Other families may value thinness or physical fitness or healthy eating to such an extreme degree that they unwittingly set the stage for a child's developing disordered eating. Disordered eating is also more common in families whose members have substance abuse problems. Serious problems such as sexual abuse may also exist.
Individual psychological characteristics also play a role in making some individuals more likely to develop disordered eating. One involves what psychologists term “internality” and “externality.” Internality means that the individual is more likely to value the opinions of others rather than his or her own. Therefore, he or she may be more influenced by societal values, hence more vulnerable to preoccupation with body size and shape.
Another psychological characteristic associated with disordered eating involves perfectionism and mental rigidity. People who strive for perfection and tend to perceive the world in black and white terms are also vulnerable to disordered eating.
No single contributing cause creates disordered eating, but in some combination, they often set the stage.
Common Aspects of All Eating Disorders
Most people with eating disorders feel an inadequate sense of control in other areas of their lives. A false and misleading sense of control based on food intake and behaviors such as purging and/or compulsive exercise develops.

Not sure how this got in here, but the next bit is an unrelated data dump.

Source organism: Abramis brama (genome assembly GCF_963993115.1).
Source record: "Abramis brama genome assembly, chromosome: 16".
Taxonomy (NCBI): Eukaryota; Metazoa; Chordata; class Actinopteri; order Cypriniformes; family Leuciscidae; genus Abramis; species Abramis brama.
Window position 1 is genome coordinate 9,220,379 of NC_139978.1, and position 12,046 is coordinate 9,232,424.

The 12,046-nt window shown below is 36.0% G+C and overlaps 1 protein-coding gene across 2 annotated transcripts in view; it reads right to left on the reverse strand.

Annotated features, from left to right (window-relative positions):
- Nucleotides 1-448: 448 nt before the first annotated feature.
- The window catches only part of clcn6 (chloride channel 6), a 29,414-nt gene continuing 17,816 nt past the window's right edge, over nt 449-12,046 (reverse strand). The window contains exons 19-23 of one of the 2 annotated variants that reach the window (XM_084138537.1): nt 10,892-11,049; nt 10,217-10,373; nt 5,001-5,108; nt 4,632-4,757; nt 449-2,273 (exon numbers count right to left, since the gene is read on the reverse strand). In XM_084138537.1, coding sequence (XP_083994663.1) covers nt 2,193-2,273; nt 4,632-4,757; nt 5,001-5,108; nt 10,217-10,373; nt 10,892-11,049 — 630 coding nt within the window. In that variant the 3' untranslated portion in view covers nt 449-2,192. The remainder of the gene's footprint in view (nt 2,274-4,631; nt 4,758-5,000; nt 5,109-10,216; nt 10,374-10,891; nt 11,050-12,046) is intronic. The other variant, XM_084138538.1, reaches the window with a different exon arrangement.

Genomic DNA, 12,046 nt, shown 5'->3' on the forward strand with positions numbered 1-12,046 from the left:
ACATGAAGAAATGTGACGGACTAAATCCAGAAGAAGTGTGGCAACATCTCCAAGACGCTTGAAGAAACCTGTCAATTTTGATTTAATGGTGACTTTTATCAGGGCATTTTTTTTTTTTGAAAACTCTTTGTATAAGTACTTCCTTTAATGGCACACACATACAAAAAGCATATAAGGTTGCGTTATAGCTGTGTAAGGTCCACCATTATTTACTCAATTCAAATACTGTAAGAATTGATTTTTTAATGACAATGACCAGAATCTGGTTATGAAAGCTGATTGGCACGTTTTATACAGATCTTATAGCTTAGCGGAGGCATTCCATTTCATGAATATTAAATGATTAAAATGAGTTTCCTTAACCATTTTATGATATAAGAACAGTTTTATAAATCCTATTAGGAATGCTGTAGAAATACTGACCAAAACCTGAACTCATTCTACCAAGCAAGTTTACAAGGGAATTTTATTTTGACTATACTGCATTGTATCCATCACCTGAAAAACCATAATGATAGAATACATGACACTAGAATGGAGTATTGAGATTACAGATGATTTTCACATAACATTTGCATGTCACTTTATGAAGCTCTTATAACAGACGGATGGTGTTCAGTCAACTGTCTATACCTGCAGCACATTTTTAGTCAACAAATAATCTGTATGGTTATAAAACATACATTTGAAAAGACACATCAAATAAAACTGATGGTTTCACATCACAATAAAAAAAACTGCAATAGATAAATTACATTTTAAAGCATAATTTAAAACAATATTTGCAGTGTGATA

Secondly, most do not cope with their feelings very well, and the eating disorder becomes a way to cope.
Disordered Eating and College Women
Disordered eating typically begins in adolescence or early adult life. The academic and social stress of college life may trigger the onset of an eating disorder in a vulnerable individual or may worsen an already existing disorder. Many college women do not meet all the criteria for an eating disorder but still have serious eating problems. Up to one-third of college women try to control weight using diet pills or laxatives, restricting food, and exercising to an unhealthy degree.
Signs of Disordered Eating
While there are many individual exceptions to what follows, many clinicians report that the people with whom they work often exhibit the following characteristics: